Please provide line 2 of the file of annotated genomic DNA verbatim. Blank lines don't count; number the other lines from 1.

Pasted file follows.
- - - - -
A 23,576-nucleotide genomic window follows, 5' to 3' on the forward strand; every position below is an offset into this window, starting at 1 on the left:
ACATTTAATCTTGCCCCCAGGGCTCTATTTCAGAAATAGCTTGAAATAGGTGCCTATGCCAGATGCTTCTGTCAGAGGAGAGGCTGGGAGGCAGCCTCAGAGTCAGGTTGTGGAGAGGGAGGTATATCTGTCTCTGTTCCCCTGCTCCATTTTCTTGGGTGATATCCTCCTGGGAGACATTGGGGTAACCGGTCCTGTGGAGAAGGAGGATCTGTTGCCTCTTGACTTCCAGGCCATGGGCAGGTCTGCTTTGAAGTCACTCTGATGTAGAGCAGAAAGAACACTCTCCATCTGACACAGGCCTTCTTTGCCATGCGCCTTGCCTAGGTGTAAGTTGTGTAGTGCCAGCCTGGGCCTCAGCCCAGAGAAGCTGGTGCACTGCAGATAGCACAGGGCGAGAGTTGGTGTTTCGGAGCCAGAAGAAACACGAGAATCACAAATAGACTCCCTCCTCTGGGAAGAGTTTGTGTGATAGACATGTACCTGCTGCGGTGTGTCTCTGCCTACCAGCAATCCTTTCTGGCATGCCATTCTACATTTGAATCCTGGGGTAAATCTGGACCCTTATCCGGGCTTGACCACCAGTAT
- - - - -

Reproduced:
ACATTTAATCTTGCCCCCAGGGCTCTATTTCAGAAATAGCTTGAAATAGGTGCCTATGCCAGATGCTTCTGTCAGAGGAGAGGCTGGGAGGCAGCCTCAGAGTCAGGTTGTGGAGAGGGAGGTATATCTGTCTCTGTTCCCCTGCTCCATTTTCTTGGGTGATATCCTCCTGGGAGACATTGGGGTAACCGGTCCTGTGGAGAAGGAGGATCTGTTGCCTCTTGACTTCCAGGCCATGGGCAGGTCTGCTTTGAAGTCACTCTGATGTAGAGCAGAAAGAACACTCTCCATCTGACACAGGCCTTCTTTGCCATGCGCCTTGCCTAGGTGTAAGTTGTGTAGTGCCAGCCTGGGCCTCAGCCCAGAGAAGCTGGTGCACTGCAGATAGCACAGGGCGAGAGTTGGTGTTTCGGAGCCAGAAGAAACACGAGAATCACAAATAGACTCCCTCCTCTGGGAAGAGTTTGTGTGATAGACATGTACCTGCTGCGGTGTGTCTCTGCCTACCAGCAATCCTTTCTGGCATGCCATTCTACATTTGAATCCTGGGGTAAATCTGGACCCTTATCCGGGCTTGACCACCAGTAT